December 13, 2017


Mimic scam domains looking like Amazon promotions and surveys have continued strong during the past week.  Also increasing in number are scams disguised as Xmas promotions. (Big surprise, right?)  Below are just two of the many fake emails we saw.  One of the ways that Internet criminals are successful in tricking people to click malicious links is to steal the graphics of legitimate businesses and use them in their scam emails.  For example, there is a real business called  If you look carefully at the first email, you’ll notice that it was sent from!  (Santas misspelled) Both of the emails below are misusing the real address for the legitimate business  We wrote a feature article about Christmas Holiday scams in 2016 that is still very relevant.  Visit Christmas Holiday Scams.


TDS has written many articles about dating scams, especially the ongoing “underage sext scam” reported in our article Plenty of Fish Has Plenty of Sharks. Recently we were contacted by a young man named Luke who told us about a very unusual dating scam that we’ve never heard of before.  Read our latest feature article… Sextortion by Bot?


Sample Scam Subject Lines:

A Snack Box Is Waiting For You

Amazing New Cure for Hair loss – Regrow Your Hair in Weeks

Confirm here your Amazon account info and use your $50 e-Certificate

[FREE SHIRT] Got Me Kicked Out of a “Gun Free Zone”

Grab Your Free Bottle of Turmeric

New $50 voucher from Amazon – Use it by Sunday

Now ANYONE Can Learn Piano or Keyboard


SAVE up to 90% this Christmas!!

Someone sent you an e-Voucher

The world’s most realistic flight simulator?

Wanted Testers: FREE TAC800 Flashlight

Your latest activity entitles you to receive a reward worth over $50

Sample Scam Email Addresses

Amazon <amazon @ holidayvouch-DOT-com>

“Amazon Gift Central” < @ holidayrewardz-DOT-com>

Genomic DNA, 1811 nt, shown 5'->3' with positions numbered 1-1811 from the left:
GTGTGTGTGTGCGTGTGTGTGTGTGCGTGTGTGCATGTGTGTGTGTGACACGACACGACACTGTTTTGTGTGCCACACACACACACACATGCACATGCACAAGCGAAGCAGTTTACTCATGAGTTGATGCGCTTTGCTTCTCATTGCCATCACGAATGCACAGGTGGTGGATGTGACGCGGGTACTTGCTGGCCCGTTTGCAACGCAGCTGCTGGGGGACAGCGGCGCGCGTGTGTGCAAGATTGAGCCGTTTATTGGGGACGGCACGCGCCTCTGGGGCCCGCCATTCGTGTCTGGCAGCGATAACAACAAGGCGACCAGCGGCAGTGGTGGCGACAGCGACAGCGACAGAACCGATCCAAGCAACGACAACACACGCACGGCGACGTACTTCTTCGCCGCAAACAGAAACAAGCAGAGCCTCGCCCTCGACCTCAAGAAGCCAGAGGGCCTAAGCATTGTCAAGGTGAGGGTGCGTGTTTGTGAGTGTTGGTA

“Amazon StoreNews” <amazon_storenews @ pricealer-DOT-com>

“Breaking News” <breaking-news @ recoverhairx-DOT-com>

Consumer Survey” <cardgift @ cardgift-DOT-com>

Costco <costco @ costkwholesale-DOT-com>

“Eat Coconut Oil” <healthyoilSecret @ healthyoilSecret-DOT-com>

exclusivetac5tactical @ iesjdhe-DOT-review

HSBC Advising Service <elsen.traktor @ skynet-DOT-be>

Notification Alert <mjfiduciaryservices @ outlook-DOT-com>

“Order Confirmation” <order-confirmation @ amaznvoucher-DOT-com>

“ultimate authority ” <contact @ amazingtshirt-DOT-bid>

“Women Health” <women_health @ winterfatx-DOT-com>



Phish NETS: Netflix, PayPal, Outlook Email, Docusign & Mailbox Full

“Your Netflix Membership Has Been Cancelled” says an email from  Just to be crystal clear… the email was sent from the domain, not  The netflix in front is a sub-domain and anyone can create a sub-domain to say anything.  A mouse-over of the link “Click here to verify your account” points to a clever domain that seems to be a netflix domain but is not!  A WHOIS lookup of shows that it was registered by someone named “David Martin” on December 5, 2017 using a registrar service in Malaysia.

A big fat deeeeleeeete!